If you decide to engage a headhunter anyway, be sure that you, not your new hire, pays for the services. A new manager will have enough on his or her mind without having to feel bitter that he is giving a percentage of his salary to a third party.

Okay. Let's say you have taken a hard look at what you are offering and have accepted the fact that you need to sweeten the pot. Let's even say that you have found your guy or gal. There is one more thing you must watch out for, and it's an all-too-common practice among owners who have reluctantly agreed to offer a new hire more than they wanted to. I call it the "You're on your own, pal" attitude.

It's a stance many owners assume when they are shelling out more than they think they should for someone. It goes like this: The owner thinks, "Fine. But if I'm paying that much, he better be able to do whatever I demand of him, with little or no help." What nonsense.

Two things are crucial to finding and developing a good manager: (1) a mutually agreed-to set of goals, and (2) your sincere desire and willingness to help your new manager achieve those goals.

Everybody wants a "self-starter." And why not? It is every owner's fantasy - a wind-up plant manager who can swoop in and whip everything into shape before his first lunch hour, then exceed all production goals by the end of his first week. And owners want that even more when they pay what they feel is a lot of money (or at least a premium) for that person.

The problem with that logic, however, is rooted in the owner's valuation of the job. Just because you only wanted to pay "X" amount and wound up paying "Y," doesn't mean "Y" is unrealistic. Smart owners know that what is realistic is whatever it takes to get the job done. Those who don't understand this tend to cop the aforementioned attitude and jump all over their new manager the minute he or she makes a mistake (which they all do), screaming about how much he or she is getting paid.

Invariably, it is these same owners who set no goals or who set vague, unrealistic, or ever-changing goals when they set any at all.

Owners need to remember their main objective: Success. Period. The way to get that is to accept the realities of the marketplace and work with them. So, if you are not already doing it, you have to decide on specific, attainable goals for your company as a whole. Then you can do the same with your people, including the members of your management team.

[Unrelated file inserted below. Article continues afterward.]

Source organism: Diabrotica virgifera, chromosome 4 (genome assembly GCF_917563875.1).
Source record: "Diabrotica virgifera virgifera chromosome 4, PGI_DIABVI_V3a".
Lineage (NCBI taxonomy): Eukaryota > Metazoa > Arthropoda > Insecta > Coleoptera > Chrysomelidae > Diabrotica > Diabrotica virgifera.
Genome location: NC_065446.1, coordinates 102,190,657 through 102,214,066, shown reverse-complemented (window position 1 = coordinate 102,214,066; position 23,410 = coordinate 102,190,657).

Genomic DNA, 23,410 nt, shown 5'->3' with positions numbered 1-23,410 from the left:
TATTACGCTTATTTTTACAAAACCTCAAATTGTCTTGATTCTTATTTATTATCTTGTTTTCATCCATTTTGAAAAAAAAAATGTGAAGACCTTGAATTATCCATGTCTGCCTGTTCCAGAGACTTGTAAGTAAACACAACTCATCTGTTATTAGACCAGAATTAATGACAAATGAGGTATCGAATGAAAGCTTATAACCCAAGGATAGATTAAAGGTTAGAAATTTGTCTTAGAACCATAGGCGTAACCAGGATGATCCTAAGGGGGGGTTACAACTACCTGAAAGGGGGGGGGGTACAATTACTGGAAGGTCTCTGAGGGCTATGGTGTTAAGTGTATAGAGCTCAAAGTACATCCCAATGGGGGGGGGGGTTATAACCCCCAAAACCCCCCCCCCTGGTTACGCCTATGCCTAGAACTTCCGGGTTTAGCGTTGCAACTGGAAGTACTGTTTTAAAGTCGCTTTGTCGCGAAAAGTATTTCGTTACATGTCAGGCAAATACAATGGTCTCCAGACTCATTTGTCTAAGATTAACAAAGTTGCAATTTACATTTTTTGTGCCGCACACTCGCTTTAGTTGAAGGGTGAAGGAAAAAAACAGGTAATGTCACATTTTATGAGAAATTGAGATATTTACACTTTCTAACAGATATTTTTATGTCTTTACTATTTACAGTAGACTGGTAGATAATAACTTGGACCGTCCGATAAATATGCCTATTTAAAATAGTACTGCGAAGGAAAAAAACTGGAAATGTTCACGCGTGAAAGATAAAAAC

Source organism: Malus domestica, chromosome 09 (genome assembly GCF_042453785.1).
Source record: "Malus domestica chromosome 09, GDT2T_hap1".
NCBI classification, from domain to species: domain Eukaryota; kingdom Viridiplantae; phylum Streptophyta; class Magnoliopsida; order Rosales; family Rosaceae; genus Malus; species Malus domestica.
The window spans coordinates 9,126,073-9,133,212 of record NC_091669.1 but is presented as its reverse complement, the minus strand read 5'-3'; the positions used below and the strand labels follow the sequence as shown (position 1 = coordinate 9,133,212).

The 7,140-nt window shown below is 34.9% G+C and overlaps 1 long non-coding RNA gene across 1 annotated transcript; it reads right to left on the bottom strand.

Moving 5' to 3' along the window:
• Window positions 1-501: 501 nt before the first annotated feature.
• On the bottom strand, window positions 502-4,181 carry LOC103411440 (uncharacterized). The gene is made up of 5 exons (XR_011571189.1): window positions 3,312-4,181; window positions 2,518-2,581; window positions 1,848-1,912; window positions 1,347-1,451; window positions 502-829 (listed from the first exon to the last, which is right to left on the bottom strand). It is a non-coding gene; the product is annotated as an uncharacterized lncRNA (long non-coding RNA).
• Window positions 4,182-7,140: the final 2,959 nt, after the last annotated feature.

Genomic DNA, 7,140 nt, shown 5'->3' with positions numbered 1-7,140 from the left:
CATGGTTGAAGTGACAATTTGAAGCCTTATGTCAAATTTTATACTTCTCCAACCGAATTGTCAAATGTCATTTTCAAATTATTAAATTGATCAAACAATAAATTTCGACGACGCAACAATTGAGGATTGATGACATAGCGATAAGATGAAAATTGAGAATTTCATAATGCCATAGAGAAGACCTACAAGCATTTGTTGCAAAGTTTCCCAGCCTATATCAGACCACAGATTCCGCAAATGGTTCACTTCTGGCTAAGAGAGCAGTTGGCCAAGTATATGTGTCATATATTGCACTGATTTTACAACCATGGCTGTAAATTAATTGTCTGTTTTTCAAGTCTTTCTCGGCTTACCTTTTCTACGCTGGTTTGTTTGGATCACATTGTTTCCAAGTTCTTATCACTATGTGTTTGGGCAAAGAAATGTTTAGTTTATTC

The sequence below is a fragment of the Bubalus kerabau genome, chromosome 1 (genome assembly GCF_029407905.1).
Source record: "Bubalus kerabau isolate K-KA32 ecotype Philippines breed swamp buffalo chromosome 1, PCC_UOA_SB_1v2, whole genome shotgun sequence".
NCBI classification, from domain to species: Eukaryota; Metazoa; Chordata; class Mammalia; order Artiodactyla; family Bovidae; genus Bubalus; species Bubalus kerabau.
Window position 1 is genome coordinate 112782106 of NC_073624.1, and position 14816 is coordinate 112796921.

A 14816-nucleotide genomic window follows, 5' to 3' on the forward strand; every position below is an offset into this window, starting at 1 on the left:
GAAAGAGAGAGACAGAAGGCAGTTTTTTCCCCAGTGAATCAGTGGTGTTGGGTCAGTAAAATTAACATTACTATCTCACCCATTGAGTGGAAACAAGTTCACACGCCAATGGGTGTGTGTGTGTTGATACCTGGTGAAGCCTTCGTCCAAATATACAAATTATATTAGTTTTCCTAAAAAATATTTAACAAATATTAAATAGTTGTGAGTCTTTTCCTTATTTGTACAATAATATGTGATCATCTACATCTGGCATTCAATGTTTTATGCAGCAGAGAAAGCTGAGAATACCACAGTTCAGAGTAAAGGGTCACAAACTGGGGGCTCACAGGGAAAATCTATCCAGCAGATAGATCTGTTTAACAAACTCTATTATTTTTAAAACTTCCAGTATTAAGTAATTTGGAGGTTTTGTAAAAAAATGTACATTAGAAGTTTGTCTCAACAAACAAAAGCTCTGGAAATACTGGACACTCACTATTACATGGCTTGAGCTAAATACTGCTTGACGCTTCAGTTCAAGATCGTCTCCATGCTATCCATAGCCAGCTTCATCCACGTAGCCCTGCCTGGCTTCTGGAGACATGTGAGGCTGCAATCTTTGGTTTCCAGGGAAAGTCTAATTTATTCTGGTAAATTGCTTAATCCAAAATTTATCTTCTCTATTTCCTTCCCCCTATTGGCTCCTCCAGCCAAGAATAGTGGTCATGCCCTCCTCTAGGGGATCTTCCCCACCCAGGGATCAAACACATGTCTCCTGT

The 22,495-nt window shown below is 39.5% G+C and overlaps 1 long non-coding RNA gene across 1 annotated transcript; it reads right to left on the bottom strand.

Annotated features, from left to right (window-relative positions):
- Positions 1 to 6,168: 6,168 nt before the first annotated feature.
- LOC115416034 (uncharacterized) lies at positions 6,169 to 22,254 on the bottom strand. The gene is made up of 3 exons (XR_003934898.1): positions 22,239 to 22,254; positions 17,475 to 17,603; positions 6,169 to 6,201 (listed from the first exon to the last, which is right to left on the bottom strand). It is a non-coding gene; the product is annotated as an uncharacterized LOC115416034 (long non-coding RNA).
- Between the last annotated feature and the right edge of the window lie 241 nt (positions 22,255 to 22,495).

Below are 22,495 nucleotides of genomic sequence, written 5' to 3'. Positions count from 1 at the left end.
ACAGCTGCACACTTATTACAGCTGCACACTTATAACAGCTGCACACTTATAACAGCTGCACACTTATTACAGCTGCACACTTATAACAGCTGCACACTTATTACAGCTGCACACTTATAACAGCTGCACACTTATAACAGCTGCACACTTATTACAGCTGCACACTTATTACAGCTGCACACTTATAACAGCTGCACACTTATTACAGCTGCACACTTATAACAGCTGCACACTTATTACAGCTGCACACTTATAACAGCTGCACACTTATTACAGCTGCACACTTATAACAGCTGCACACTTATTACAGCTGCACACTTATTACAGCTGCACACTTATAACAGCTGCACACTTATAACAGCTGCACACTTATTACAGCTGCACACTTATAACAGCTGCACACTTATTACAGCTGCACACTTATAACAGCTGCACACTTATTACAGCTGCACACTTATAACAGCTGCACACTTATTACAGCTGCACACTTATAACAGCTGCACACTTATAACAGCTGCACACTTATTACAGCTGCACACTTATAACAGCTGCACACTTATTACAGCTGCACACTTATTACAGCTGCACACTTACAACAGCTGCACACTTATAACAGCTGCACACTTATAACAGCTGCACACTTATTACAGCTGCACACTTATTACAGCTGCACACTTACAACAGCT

One more thought: Just as the employment market always plays a key role in determining salary ranges, remember to think of your company as an employee, of sorts. Someone is "hiring" you to do work for them. So when demand is outstripping your capability, as it may well be right about now, you have every right (and the responsibility) to set the schedule.

Don't think twice about telling unreasonable clients that you are swamped, or don't hesitate, as you might in less frenzied times, to point out that their demands are unrealistic. It is real simple: They can either wait or go elsewhere. If they choose the latter, don't be shy about reminding them that they will probably lose just as much time there, because of the new supplier's inevitable learning curve.

Meanwhile, as you are buying that time for your production side, you have to make sure the time is well spent, toward the goal of increasing capacity or, at a minimum, streamlining and making operations more time-efficient. Are you doing time studies? End-of-the-job cost accounting? Front-of-the-job application of the lessons cost accounting has taught you on prior jobs?

If the answer to all these questions is "yes," great. If not, use the current good times to put firmly in place practices which will help you weather every economic climate.

Have a great holiday season. I bid you all peace and prosperity in the coming year.

Anthony G. Noel thanks Daniel Sawitz for suggesting this column topic, and welcomes your ideas as well. Send e-mail to anthonynoel@cox.net.